Florida finally has to reveal COVID data it wanted to hide. Too bad it took a lawsuit | Opinion

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Florida has been playing fast and loose with COVID data for years, stonewalling on public records requests and shifting the way it counts cases. Now, finally, Floridians will have a chance to see what’s really happening in our state.

A settlement in a lawsuit filed by the Florida Center for Government Accountability on behalf of former state Rep. Carlos Guillermo Smith in August 2021 — and later joined by the Miami Herald, other news organizations and the First Amendment Foundation — means the state will have to let the public see the records it tried so hard to keep hidden as the Delta variant tore through the state.

Access denied

For the past two years — as Gov. Ron DeSantis laid the groundwork for a presidential run, relying heavily on his “free state of Florida” COVID response — Florida had denied that detailed COVID-19 data relating to 2021 infections and vaccines existed. On Monday, DeSantis and the state Department of Health agreed to disclose coronavirus data on the DOH website.

That means no more obfuscation. No more changing the way information is reported so no one can really keep track of cases or trying to deflect by accusing the Centers for Disease Control and Prevention on social media of publishing incorrect numbers. At long last, the state will have to let the public see the data, including case counts, vaccinations and deaths, broken down by county, age and gender. The settlement requires that the DOH provide the data for the next three years.

This is no small thing. Floridians have always needed to know what the state is doing — or not doing — in such an important public health fight. According to the New York Times, at least 87,000 people have died of COVID in Florida so far. That’s one in 246 residents, a shocking figure.

Smith, an Orlando Democrat, said the state’s actions resulted in downplaying the COVID threat, which cost lives. DOH spokesperson James “Jae” Williams III — who seems to have missed the point of the settlement — kept fighting: “It is unfortunate that we have continued to waste government resources arguing over the formatting of data with armchair epidemiologists who have zero training or expertise.’’

On our dime

And yet, why wouldn’t the state simply provide all the information to the public? Yes, it reports information to the CDC. But it also changed how it did that, making a surge look less serious, and then undermined the CDC’s number with an unfounded attack on Twitter.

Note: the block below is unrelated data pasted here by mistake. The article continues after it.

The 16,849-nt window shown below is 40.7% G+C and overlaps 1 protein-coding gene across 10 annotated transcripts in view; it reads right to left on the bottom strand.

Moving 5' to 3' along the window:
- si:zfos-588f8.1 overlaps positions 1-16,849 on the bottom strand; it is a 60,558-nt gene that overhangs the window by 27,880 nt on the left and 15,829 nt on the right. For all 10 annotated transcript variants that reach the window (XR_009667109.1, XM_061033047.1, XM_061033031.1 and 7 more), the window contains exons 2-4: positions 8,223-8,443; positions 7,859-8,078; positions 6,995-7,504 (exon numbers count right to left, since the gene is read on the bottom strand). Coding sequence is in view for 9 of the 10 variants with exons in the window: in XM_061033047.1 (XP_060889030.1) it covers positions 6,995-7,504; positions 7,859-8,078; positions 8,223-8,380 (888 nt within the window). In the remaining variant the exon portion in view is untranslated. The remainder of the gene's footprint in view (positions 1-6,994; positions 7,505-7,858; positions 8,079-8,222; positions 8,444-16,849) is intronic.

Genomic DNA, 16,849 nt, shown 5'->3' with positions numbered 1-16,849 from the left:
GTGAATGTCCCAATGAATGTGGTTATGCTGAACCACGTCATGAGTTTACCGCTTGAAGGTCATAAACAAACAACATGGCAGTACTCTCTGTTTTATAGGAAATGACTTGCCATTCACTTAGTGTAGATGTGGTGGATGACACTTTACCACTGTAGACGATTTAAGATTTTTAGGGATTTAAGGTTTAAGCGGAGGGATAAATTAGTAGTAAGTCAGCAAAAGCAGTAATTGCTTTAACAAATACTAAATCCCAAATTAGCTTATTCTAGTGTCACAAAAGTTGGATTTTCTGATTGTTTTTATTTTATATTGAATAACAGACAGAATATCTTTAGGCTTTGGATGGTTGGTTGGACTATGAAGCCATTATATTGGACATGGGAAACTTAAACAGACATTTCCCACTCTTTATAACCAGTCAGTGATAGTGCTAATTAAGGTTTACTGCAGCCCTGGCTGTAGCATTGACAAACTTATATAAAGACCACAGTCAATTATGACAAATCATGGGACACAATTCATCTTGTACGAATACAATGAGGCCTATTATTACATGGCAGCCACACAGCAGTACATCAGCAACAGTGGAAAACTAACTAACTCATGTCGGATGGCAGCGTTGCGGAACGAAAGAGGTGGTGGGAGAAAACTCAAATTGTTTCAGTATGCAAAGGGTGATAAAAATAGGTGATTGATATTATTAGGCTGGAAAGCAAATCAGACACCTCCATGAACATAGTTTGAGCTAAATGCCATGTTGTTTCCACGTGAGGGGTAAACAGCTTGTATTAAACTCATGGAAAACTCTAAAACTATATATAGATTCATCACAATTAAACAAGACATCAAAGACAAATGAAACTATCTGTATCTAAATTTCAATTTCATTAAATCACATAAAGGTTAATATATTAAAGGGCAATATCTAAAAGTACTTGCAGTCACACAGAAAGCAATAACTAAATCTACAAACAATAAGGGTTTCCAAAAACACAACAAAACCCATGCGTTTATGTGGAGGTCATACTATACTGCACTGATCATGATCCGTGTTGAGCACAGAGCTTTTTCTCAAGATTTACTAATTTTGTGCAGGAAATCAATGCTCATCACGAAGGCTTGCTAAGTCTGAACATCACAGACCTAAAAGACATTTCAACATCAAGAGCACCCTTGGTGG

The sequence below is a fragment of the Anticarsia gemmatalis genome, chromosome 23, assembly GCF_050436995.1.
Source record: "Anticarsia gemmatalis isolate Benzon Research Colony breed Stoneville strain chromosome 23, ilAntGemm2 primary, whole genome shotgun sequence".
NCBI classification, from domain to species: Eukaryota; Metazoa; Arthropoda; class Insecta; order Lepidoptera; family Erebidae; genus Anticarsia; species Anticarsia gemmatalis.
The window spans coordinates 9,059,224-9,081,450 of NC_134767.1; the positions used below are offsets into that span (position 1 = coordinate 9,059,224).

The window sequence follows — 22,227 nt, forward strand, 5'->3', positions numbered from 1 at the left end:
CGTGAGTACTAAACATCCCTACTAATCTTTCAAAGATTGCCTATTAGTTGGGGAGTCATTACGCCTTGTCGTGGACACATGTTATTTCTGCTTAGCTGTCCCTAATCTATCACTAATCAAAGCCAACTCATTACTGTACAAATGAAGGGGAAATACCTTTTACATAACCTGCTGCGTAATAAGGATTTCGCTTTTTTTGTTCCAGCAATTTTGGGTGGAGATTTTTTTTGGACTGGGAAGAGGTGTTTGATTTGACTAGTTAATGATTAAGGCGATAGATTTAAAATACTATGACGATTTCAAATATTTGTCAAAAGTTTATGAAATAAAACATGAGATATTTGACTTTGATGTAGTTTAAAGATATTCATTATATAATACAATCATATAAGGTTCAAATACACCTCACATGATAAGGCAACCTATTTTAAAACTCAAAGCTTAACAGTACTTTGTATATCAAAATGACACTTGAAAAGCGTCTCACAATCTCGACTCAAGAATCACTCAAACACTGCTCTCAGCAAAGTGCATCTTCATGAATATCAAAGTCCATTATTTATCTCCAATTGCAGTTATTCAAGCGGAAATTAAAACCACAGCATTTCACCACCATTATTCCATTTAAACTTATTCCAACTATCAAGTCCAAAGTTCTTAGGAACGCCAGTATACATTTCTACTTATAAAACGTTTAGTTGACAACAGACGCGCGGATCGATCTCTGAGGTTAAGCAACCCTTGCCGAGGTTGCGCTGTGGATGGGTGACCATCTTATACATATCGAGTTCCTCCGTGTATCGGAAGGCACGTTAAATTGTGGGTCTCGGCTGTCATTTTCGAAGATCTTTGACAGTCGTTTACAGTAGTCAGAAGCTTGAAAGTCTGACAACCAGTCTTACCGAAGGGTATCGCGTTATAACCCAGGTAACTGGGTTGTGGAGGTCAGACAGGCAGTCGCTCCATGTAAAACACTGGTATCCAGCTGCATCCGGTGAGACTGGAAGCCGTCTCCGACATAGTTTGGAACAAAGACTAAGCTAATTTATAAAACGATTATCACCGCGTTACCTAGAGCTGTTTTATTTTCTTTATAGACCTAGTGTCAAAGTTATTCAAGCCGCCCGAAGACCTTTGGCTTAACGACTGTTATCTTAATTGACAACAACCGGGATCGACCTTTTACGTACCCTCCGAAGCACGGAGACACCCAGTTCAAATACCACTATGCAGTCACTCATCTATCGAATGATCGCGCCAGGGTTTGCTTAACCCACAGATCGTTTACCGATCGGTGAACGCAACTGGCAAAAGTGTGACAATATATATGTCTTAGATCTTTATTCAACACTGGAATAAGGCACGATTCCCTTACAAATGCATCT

The settlement also means the state will have to pay $152,250 in attorneys fees to those who filed the suit. Is DeSantis paying that money? No, of course not. We are. DeSantis has shown repeatedly that he’s more than happy to go to court and fight for any number of nonsensical ideas emanating from Tallahassee as long as we, the taxpayers, are footing the bill. That’s like gambling at the blackjack table using someone else’s money, except the people of this state didn’t sign up to be DeSantis’ sugar daddy.

This settlement never should have been necessary. If the state had been transparent, instead of attempting to circumvent state public-records laws, we would have known all along just how bad the outbreaks were. We also would have $152,000 to spend on some other need in the state.

Instead, Florida went to court.

And that happened right around the time that DeSantis became a serious contender for the GOP presidential nomination, based largely on his defiant attitude about COVID.

It’s no coincidence that the state settled now, either. DeSantis has learned — the hard way — that COVID is no longer the hot-button issue it was a couple of years ago. He tried to capitalize on it during his sinking campaign and saw that his freedom spiel no longer resonated with voters.

So now the state settles. Now we’ll start getting the data. Now we can better assess our own risks. That’s great. But it shouldn’t have taken a lawsuit, one that we will pay for, to get here.

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